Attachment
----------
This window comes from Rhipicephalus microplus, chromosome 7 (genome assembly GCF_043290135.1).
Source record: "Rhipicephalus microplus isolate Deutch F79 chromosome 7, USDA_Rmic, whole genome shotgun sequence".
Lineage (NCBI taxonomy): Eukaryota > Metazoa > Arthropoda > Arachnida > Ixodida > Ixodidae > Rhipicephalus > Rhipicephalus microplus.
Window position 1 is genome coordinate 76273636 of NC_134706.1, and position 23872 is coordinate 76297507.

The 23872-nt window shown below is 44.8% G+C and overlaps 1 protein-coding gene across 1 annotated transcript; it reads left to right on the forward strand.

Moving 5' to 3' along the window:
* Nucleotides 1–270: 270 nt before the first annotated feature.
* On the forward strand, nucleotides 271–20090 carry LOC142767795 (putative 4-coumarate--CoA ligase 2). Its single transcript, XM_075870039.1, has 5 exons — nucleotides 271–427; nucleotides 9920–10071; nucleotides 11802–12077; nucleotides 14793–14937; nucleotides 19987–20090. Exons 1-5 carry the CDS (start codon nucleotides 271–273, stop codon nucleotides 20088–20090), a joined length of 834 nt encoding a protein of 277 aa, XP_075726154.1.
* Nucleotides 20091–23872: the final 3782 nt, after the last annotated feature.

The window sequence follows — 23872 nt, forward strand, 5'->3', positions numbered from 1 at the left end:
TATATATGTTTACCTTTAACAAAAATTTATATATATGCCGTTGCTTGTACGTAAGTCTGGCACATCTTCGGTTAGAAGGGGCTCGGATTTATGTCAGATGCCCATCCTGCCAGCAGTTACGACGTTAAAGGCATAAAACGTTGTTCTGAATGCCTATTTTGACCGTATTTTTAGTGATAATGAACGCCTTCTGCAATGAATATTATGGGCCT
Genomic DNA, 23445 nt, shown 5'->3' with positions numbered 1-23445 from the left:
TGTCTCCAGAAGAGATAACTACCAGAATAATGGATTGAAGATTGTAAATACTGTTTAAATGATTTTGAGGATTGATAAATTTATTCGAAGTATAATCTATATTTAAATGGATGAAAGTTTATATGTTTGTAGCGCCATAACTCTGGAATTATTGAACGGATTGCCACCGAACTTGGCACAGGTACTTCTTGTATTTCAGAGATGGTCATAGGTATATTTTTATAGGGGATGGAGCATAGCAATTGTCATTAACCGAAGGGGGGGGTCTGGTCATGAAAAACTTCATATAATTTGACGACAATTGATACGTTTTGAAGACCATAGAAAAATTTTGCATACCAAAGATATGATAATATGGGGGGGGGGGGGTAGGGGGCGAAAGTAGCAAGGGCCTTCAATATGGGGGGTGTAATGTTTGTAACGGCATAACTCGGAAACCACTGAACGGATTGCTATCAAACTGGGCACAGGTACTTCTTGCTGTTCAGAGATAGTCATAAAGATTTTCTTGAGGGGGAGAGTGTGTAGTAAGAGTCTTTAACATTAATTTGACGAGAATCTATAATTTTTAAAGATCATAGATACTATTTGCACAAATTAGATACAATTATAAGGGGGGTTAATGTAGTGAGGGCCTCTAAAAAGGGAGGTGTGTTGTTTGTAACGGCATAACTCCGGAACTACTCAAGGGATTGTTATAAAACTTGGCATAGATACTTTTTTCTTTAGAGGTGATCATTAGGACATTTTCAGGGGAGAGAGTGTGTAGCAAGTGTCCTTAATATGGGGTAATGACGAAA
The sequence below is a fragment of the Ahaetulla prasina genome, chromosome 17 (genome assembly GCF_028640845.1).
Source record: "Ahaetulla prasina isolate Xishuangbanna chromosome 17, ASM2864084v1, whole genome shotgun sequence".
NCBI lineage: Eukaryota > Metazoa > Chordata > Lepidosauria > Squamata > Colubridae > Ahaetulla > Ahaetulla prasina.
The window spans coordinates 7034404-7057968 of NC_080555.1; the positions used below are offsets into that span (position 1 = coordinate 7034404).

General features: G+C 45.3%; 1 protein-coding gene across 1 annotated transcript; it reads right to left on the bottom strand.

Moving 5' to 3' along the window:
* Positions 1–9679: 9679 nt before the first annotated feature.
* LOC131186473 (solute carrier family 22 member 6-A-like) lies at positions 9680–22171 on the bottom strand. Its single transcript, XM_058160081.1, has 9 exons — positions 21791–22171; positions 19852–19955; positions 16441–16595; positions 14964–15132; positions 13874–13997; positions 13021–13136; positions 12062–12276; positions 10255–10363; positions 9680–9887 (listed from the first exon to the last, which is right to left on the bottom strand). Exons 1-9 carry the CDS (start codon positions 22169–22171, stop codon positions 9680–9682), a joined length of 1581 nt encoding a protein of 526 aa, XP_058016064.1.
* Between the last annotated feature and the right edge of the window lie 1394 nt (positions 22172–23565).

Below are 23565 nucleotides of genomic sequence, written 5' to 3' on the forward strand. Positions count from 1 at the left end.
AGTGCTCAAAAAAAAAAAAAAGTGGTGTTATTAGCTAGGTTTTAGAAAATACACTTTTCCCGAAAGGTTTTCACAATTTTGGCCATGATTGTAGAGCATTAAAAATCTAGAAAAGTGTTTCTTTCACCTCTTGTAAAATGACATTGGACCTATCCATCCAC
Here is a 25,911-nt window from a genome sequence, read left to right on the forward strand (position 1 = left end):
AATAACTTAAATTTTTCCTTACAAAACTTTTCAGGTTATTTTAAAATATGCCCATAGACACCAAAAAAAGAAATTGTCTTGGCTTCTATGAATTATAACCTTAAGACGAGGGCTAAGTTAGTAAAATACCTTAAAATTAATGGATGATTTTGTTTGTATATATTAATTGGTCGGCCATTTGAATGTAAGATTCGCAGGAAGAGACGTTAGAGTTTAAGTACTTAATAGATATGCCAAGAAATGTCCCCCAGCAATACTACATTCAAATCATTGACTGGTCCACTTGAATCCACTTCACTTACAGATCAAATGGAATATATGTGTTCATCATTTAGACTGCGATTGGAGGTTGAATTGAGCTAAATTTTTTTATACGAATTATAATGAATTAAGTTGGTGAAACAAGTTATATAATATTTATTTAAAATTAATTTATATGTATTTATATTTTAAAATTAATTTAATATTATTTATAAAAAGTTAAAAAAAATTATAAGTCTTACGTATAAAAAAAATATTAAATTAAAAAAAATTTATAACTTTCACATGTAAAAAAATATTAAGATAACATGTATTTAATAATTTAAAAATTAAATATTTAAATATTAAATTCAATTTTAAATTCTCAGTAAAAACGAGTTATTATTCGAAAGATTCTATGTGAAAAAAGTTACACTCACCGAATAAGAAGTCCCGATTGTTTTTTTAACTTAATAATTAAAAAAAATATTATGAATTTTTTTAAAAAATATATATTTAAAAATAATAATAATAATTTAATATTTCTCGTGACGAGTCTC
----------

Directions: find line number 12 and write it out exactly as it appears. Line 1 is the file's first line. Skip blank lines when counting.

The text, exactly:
Genomic DNA, 23445 nt, shown 5'->3' with positions numbered 1-23445 from the left: